Pathomechanisms of atherosclerosis and its biomarkers
2017-03-22T01:27:22Z (GMT) by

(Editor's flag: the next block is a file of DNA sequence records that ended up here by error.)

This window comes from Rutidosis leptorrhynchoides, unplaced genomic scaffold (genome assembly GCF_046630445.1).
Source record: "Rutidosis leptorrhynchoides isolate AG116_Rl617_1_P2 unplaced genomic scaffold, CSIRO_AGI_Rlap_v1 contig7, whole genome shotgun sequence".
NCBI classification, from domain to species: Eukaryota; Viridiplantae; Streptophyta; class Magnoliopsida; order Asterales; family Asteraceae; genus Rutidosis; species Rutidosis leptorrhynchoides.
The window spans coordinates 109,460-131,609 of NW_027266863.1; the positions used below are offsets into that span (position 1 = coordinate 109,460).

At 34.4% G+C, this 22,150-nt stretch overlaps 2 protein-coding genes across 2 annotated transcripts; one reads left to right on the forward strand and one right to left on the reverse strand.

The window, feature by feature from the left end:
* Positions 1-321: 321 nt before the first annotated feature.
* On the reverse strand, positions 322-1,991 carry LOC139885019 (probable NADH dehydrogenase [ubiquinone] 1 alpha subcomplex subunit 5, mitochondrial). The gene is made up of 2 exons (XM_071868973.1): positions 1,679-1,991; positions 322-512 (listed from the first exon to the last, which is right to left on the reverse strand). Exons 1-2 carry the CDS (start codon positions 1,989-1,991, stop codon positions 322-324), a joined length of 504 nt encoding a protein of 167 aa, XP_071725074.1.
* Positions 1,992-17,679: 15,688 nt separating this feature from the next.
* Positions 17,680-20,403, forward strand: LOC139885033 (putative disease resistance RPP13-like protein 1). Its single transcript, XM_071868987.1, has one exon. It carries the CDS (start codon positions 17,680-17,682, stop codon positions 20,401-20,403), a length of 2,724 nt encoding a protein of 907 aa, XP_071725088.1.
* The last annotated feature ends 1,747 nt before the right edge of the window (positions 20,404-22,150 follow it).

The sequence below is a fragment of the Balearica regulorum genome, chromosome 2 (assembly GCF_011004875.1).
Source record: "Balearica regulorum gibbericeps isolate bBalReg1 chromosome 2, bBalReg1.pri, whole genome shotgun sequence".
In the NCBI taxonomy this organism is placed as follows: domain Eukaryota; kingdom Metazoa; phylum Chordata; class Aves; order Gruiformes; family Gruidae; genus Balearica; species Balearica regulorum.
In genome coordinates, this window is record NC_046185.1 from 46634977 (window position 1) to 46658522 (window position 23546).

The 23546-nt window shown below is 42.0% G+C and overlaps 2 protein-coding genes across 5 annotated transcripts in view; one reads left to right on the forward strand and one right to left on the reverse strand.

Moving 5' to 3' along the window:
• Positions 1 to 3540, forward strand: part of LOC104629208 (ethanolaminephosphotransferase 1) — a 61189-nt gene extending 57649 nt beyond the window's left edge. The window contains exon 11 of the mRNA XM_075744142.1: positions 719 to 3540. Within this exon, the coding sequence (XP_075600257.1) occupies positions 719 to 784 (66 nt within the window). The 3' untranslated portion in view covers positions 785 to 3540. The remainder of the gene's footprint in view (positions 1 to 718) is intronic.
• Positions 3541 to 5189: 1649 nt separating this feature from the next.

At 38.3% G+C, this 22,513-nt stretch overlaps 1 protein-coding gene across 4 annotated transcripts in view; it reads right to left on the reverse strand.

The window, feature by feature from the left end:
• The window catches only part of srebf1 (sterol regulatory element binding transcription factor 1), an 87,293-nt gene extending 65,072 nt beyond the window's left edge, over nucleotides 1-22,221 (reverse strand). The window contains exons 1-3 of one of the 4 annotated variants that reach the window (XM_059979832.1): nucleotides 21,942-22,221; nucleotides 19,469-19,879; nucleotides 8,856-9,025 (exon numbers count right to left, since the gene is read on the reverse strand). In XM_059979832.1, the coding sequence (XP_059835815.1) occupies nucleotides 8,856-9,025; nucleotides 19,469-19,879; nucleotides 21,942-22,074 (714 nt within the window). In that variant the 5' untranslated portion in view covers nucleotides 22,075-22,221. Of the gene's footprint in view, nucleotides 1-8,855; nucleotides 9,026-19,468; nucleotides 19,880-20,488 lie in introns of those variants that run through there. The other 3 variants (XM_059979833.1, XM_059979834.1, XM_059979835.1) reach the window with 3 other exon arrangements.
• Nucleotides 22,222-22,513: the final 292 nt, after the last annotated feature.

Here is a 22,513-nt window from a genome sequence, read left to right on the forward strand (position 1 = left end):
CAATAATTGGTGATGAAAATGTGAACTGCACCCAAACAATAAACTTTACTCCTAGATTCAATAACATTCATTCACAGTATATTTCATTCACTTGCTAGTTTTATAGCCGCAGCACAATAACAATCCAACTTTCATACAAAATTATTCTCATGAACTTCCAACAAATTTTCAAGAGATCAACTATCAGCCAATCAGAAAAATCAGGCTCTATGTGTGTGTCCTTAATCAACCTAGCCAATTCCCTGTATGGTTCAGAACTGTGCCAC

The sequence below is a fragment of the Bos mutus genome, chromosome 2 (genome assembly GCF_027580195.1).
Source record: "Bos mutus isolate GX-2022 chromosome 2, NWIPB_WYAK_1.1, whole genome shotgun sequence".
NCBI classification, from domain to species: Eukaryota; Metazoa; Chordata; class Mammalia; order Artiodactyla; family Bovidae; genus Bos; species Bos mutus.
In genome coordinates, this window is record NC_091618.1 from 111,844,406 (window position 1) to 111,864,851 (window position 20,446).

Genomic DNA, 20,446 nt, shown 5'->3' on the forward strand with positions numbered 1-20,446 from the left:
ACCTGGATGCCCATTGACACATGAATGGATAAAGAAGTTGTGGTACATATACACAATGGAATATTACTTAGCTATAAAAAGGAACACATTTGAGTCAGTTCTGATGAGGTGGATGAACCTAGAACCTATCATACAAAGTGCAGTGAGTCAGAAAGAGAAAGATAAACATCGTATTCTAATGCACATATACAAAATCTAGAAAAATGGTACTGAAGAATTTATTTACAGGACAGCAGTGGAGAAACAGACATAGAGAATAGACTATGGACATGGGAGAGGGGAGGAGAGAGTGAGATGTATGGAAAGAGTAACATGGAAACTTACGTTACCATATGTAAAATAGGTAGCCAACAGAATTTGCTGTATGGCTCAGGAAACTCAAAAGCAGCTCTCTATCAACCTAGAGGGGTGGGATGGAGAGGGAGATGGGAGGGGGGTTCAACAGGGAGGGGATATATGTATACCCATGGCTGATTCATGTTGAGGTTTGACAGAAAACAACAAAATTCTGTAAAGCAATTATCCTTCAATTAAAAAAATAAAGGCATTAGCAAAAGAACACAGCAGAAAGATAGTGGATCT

There is clearly an urgent need for representative animal models in the investigation of atherosclerotic plaque rupture. The primary aim of this study is therefore to generate an animal model which will further the understanding of the mechanism involved in the process of plaque rupture and aid in the development of new therapeutic agents (Chapter 2). The second aim of this study is to develop a non-invasive diagnostic tool for atherosclerosis. We hypothesized that coronary artery disease is reflected in a specific urine polypeptide pattern that originates from proteins present in atherosclerotic plaque (Chapter 4). Thirdly, ApoE-deficient mice provide a controllable pattern of atherosclerosis in experimental conditions. We would like to apply urine proteomic analysis to identify novel biomarkers of atherosclerotic disease (Chapter 3). Fourthly, it is well-known that CRP is associated with cardiovascular risks. Chapter 5 will highlight the divergent effect of monomeric CRP in comparison to pentameric CRP on atherosclerosis. Overall, this thesis will focus on the following objectives: Chapter 2: Creation of a mouse model reflecting human vulnerable plaque rupture (Paper submitted). Chapter 3: Urine Proteome analysis reflects atherosclerotic disease in an ApoE-/- mouse model and allows the discovery of new biomarkers and mediators of atherosclerosis (Paper submitted). Chapter 4: Evaluation of urine proteome pattern analysis for its potential to reflect coronary artery atherosclerosis in symptomatic patients (Paper published). Chapter 5: Dissociation of pentameric to monomeric C-reactive protein on activated platelets localizes inflammation to atherosclerotic plaques (Paper published).